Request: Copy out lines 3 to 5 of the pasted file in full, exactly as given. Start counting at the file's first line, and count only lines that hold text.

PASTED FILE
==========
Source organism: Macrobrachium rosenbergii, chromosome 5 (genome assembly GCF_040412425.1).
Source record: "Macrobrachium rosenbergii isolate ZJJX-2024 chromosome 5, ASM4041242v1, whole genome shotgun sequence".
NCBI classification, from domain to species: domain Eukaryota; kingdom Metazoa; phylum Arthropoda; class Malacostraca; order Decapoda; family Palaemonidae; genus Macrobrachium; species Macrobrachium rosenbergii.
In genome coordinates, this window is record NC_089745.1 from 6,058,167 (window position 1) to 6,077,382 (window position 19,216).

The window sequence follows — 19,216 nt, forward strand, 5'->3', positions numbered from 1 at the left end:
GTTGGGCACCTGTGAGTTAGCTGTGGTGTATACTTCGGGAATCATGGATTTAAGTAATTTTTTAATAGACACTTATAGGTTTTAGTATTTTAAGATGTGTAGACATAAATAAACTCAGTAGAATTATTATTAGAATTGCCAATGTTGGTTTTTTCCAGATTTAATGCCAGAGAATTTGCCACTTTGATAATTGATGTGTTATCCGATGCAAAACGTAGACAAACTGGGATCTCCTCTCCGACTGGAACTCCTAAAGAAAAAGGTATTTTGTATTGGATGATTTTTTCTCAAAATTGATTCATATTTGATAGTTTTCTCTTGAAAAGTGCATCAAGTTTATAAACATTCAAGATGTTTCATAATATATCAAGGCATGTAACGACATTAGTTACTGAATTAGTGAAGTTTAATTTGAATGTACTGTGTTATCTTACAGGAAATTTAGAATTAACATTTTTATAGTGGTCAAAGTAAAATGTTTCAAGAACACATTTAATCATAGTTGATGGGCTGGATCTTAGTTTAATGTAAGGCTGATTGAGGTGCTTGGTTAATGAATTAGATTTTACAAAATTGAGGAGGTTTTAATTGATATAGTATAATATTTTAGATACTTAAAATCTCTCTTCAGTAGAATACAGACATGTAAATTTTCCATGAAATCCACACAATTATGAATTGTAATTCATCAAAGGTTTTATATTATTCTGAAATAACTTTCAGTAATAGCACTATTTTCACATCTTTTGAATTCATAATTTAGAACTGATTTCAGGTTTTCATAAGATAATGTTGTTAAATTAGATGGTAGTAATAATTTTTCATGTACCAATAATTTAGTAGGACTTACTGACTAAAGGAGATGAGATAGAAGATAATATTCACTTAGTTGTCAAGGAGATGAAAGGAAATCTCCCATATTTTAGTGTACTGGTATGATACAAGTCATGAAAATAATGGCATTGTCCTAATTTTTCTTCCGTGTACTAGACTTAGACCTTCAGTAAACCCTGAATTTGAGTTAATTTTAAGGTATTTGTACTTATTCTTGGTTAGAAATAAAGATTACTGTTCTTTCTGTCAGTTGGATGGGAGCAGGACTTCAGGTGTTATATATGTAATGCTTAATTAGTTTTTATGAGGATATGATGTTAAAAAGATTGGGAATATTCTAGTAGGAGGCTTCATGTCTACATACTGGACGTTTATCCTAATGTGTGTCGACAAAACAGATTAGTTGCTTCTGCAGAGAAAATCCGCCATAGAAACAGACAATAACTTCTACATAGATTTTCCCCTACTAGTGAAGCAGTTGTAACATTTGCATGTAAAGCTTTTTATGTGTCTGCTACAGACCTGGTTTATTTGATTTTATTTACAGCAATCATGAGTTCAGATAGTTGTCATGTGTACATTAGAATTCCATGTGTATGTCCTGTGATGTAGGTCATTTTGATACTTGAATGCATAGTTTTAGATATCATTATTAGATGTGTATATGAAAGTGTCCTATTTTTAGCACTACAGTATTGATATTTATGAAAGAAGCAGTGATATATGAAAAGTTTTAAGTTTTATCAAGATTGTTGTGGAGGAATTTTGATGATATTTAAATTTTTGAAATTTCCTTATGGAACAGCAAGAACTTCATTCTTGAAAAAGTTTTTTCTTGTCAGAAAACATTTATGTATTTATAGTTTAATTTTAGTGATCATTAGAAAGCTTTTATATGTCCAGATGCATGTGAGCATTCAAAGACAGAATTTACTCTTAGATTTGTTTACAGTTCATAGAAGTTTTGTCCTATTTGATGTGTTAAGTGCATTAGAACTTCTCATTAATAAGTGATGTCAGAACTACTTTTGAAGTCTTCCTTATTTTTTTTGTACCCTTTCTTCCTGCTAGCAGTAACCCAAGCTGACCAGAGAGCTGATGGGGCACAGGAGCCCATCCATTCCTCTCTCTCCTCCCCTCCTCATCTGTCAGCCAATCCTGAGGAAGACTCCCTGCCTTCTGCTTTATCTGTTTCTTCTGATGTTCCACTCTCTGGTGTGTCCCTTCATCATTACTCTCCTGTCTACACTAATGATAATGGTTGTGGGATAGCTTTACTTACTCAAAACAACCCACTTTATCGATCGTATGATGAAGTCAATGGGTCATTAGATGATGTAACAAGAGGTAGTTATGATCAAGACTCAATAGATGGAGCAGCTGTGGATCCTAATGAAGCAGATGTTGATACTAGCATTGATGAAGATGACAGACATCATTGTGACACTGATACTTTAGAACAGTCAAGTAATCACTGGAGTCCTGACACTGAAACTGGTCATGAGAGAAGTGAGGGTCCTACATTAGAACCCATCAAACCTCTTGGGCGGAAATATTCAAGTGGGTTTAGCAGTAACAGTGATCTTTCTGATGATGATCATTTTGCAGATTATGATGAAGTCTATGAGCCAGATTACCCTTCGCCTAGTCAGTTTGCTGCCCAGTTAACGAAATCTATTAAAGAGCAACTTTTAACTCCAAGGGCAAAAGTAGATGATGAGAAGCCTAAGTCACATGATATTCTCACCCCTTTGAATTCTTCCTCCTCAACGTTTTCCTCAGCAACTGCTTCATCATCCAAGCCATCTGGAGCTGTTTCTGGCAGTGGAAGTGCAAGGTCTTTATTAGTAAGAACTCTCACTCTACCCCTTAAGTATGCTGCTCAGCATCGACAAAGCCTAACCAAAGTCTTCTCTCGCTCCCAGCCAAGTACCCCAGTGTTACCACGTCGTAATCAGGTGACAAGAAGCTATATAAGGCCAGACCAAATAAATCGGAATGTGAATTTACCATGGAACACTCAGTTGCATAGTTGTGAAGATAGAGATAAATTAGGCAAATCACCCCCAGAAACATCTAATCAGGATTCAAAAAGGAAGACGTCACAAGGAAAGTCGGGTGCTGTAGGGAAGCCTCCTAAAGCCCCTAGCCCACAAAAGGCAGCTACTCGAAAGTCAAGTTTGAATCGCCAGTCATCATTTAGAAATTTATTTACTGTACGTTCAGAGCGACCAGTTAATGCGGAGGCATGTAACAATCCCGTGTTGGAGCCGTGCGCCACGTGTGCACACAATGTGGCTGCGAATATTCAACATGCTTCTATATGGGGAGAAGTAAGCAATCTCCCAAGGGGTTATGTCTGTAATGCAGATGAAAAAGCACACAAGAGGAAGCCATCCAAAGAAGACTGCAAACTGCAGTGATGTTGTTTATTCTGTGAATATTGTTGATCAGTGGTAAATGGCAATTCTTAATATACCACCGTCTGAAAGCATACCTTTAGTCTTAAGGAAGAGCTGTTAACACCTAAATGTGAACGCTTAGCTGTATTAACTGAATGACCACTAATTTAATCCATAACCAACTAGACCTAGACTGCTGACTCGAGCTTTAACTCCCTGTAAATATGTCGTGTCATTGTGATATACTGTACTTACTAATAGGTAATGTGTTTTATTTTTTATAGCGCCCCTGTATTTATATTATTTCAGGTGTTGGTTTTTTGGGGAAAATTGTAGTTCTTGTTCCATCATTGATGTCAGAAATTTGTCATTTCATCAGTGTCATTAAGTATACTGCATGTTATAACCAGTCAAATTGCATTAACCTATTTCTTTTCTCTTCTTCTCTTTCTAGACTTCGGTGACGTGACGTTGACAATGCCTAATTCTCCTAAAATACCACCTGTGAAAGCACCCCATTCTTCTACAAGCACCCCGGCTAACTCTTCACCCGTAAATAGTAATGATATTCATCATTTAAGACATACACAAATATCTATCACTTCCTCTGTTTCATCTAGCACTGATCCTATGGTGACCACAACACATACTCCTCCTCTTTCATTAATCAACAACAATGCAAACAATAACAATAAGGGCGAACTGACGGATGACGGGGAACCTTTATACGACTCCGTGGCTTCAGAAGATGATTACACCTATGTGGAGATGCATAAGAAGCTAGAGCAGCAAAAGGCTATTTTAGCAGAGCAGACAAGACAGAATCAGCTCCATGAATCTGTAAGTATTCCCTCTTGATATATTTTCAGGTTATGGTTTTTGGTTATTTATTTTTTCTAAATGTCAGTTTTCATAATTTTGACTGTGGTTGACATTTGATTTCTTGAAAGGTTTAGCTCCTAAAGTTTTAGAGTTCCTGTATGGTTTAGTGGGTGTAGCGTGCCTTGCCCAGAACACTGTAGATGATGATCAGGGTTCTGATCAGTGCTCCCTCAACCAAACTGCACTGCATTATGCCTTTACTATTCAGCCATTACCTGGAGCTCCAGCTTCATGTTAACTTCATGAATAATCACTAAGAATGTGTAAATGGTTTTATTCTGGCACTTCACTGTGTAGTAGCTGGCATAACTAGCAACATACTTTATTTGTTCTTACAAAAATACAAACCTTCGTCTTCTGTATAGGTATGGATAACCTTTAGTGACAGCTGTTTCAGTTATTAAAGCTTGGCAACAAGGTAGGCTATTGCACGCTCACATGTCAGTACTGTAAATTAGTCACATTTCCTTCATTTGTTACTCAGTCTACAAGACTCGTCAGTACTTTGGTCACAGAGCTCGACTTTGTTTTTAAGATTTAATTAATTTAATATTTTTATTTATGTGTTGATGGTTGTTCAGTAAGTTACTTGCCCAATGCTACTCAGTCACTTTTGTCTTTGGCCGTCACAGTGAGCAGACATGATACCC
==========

NCBI classification, from domain to species: domain Eukaryota; kingdom Metazoa; phylum Arthropoda; class Malacostraca; order Decapoda; family Palaemonidae; genus Macrobrachium; species Macrobrachium rosenbergii.
In genome coordinates, this window is record NC_089745.1 from 6,058,167 (window position 1) to 6,077,382 (window position 19,216).

The window sequence follows — 19,216 nt, forward strand, 5'->3', positions numbered from 1 at the left end: